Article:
A Travellerspoint blog

Through the Looking Glass Again

This was the third straight day over 100 degrees, and it has seriously impacted our ability to enjoy and benefit from the tour. And unlike Jerusalem, which is in a high and arid area, this part of Palestine is humid. Everyone we encounter say they can not remember such heat at this point in the year. So we are weary pilgrims, walking slowly and seeking shade.

But actually, today we stopped at one of the most significant sites on the trip, in my opinion, the Jenin Freedom Theatre. This is a theater that promotes cultural expression for people who have few avenues other than violence for defining their identity. We saw a short film and heard about the work of the theater from a Swedish man who has worked there for some years.

After that it was time to go through the checkpoint. As Yuval and Elisha were with us illegally, they left, hoping to send Elisha off to Tel Aviv via public transportation, after which Yuval hoped to hitchhike, avoid checkpoints, and join us in Israel. The Jenin checkpoint is a particularly stringent one. As happened last time, the bus was boarded by two soldiers, who checked each and every passport. Two of the people had packed their passports and only had the photocopies. "Get them," said the soldier. So they had to get their suitcase out from under the bus and show the passports. Faraj and Mustafa had to go away with the soldiers to be questioned in the station. Even so, Faraj later said that this was the easiest crossing he had ever had at this checkpoint.

Heading back into Israel, we retraced the area I saw two years ago. So with few revisions, here is what I said then:

We stopped at a number of places today where "this is where___happened." Of course, that's not possible to determine. But major sites such as the Church of the Holy Sepulchre and the Church of the Nativity that target "the place" are highly subject to debate. But it clearly is the case that Jesus did wander through the Galilee. And thus the regional focus, much more than the site-specific shrines, was to me quite meaningful.

. . . we drove along [the Sea of Galilee] for much of the day. . . [and stopped at] Capernaum, a beautiful, shady spot along the sea, where we saw the dark basalt foundations of houses and synagogues of Jesus's day along with later ruins of a later synagogue built on the first one. There was an attractive modern octagonal church built above the ruins of the early church of the same shape, with a window in the floor for viewing the early church and glass walls all around for viewing the beautiful setting, including the Sea of Galilee. We had lunch at St. Peter's Restaurant, where we ate "St Peter's fish." The food, including the fish, was excellent, but we would have been more excited if our table had been inside in the air conditioning instead of on the terrace overlooking the lake.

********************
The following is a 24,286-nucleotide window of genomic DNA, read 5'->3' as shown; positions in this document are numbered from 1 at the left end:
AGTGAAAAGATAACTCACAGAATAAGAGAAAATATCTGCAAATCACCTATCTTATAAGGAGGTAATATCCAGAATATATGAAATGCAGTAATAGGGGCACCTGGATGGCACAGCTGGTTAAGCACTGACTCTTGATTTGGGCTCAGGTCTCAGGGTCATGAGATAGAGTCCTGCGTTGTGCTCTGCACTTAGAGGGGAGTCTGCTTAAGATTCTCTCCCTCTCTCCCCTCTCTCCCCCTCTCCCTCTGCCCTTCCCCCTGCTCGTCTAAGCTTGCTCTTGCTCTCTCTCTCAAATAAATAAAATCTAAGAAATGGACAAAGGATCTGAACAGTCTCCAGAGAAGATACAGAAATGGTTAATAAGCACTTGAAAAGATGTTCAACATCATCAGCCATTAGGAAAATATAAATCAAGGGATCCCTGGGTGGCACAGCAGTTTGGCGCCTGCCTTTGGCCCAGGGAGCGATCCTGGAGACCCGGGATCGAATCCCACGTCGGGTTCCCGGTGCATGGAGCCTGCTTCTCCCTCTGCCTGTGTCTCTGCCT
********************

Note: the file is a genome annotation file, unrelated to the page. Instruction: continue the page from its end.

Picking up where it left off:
From there we drove down to where supposedly the "thou are Peter" conversation took place. Like many of the Gallilean sites, it is green and shady and beautiful by the Sea of Galillee. Unlike two years ago, though, the haze still left by the sandstorm obscured the Golan Heights we saw then. I did manage to get my feet wet.

The bus went on to Tabgha, where a modern church on ancient foundations marks the traditional location of the multiplication of loaves and fishes. As I had seen this two years ago, I elected to remain on the air conditioned bus.

As we neared our guesthouse, we were finally able to pick up Yuval, who had had a lot of trouble making connections either through public transportation or hitchhiking. We all really sympathized with him for his hot and dusty journey.

I was somewhat disappointed in the Mount of Beatitudes Guesthouse this time. Not because of the facility itself but because it was too hot to enjoy its beautiful, serene grounds. Plus our AC was really anemic--only getting the room to 86 degrees after many hours. And we could not hold our Compline service in the church because of the heat. However, holding it in the rather basic chapel in the guesthouse was one of the more moving experiences of the trip. As it was one of the last such services, our chaplains--two travelers with liturgical training--designed a service drawing on the Book of Common Prayer, as all the compline services of the trip have done, with added, highly appropriate music. Yuval was invited to participate, and he did so with sensitivity and a fine voice. He opened the service by chanting Kaddish, and further into the service, he sang the Shemah. Marty chanted one of the designated prayers in Latin, after which I read it in English. And at one point, Marge Wellmann, who has a beautiful, trained voice, sang a hymn by Hildegarde von Bingen. It was all lovely and a moving penultimate evening, given that some of us were leaving early on the 13th.

Jenin Freedom Theatre

Jenin Freedom Theatre


Synagogue at Capernaum

Synagogue at Capernaum


Sea of Galilee

Sea of Galilee


Church of the Beatitudes

Church of the Beatitudes

Posted by mlld3536 17:00 Archived in Israel

Email this entryFacebookStumbleUpon

Table of contents

Be the first to comment on this entry.

This blog requires you to be a logged in member of Travellerspoint to place comments.

Login